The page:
This happy snap is of Alexander Gauge who played Friar Tuck in the 1950s English television series, The Adventures of Robin Hood. (I can still sing the theme song).
Fond as I am of the fat friar who ate a tad too much, it’s not Friar Tuck I want to talk about, but the skeleton of a Cistercian abbot found at the ruins of Furness Abbey, one of Britain’s most influential medieval monasteries.
Thanks to the miracles of modern technology we know a lot about this abbot.
He was a portly man with arthritis, roughly 5’7 in height, and aged somewhere between 40 and 50. He had a bony growth going down his vertebrae, a condition called DISH, which is associated with obesity and middle-aged onset type-2 diabetes. Sounds like he was having a fairly rich diet.
His knees were also worn, praying too much I expect. I’m plagued by arthritis myself but I can assure you it’s not from praying.
The ring – quite large, made for a man with fat fingers – is likely to have been given to the abbot on his consecration.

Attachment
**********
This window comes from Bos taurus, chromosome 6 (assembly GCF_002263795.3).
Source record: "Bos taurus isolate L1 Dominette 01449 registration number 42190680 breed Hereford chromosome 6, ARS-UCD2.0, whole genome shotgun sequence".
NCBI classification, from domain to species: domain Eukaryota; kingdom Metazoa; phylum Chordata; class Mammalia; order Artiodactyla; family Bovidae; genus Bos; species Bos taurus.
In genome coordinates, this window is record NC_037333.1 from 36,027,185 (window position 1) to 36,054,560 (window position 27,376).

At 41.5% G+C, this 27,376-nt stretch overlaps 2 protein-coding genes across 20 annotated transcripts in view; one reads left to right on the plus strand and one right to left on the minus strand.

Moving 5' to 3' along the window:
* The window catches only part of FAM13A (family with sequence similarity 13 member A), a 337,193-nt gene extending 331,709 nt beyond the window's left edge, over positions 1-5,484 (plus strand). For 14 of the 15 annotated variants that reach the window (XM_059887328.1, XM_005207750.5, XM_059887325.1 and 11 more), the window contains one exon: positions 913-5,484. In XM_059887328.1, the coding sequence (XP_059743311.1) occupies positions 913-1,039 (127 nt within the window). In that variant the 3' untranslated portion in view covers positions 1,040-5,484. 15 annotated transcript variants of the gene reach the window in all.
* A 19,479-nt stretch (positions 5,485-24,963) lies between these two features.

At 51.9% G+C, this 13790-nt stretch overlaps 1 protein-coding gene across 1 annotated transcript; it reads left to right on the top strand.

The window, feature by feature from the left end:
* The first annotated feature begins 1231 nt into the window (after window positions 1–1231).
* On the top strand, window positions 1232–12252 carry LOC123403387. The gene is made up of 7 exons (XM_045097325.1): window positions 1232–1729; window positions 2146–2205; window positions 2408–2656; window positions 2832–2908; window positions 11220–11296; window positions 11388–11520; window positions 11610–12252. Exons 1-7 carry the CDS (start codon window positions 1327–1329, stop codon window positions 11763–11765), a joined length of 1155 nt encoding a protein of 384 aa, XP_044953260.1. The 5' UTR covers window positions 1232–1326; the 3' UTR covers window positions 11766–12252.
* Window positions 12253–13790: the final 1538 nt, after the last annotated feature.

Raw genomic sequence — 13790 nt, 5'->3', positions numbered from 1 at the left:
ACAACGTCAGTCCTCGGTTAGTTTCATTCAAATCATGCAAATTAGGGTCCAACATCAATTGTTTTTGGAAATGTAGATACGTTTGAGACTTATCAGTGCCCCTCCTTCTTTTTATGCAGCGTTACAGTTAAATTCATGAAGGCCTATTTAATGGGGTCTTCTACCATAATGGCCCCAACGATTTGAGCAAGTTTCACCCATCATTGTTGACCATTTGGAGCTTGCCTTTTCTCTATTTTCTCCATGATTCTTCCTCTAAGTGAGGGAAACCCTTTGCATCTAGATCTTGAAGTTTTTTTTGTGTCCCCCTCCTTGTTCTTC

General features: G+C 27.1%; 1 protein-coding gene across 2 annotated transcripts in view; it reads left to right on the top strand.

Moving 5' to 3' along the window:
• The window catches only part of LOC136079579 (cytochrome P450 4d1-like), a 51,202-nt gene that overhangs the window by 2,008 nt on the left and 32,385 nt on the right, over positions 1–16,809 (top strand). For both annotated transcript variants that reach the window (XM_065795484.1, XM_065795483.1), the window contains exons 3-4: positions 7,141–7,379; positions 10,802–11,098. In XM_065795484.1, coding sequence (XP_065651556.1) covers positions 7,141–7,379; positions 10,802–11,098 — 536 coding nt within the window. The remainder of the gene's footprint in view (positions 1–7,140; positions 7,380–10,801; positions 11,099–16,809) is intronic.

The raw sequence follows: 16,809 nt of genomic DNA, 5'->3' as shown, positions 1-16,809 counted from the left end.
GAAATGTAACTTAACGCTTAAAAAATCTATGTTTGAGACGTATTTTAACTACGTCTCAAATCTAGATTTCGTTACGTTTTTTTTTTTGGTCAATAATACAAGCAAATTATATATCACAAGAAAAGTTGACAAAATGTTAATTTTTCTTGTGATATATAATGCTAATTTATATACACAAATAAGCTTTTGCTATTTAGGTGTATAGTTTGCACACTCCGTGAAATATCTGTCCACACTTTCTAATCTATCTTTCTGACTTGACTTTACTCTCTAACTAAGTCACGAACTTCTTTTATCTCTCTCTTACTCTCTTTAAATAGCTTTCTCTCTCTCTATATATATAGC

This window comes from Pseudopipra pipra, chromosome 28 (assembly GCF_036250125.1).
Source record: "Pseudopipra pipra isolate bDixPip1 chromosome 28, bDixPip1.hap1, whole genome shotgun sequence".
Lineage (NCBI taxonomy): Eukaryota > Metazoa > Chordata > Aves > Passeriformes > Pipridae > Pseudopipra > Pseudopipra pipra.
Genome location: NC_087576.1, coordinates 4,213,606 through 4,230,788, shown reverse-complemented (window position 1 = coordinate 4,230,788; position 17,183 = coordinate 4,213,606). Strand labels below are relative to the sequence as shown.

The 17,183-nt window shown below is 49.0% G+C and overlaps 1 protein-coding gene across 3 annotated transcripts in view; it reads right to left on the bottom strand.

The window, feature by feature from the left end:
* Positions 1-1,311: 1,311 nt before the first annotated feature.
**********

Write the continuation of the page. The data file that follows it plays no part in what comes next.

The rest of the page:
It’s an unusual ring, the bezel is a pyramid shape and is pointed. Perhaps it held a relic in place on the abbot’s finger?
Nationally he was an important man, a leader of the Cistercian order which was the most powerful monastic order in England. When Henry VIII gave all the monasteries the boot in 1537, Furness was the second richest in England.
Luckily for this abbot, he died sometime in the 12th century and missed the indignities of the Dissolution.
The red sandstone ruins of Furness Abbey lie brooding in Cumbria. I’ve seen sketches by Turner, and Wordsworth was so charmed by the song of a single wren that he professed, “I could have made my dwelling-place and lived for ever there.” It’s been a while since then, William, and I don’t know if there are even any wrens left in Britain.
Looks enchanting doesn’t it, it would have looked amazing when our abbot was up and about.
There’s a nice little video here of the 12th century abbot. I love Science, don’t you?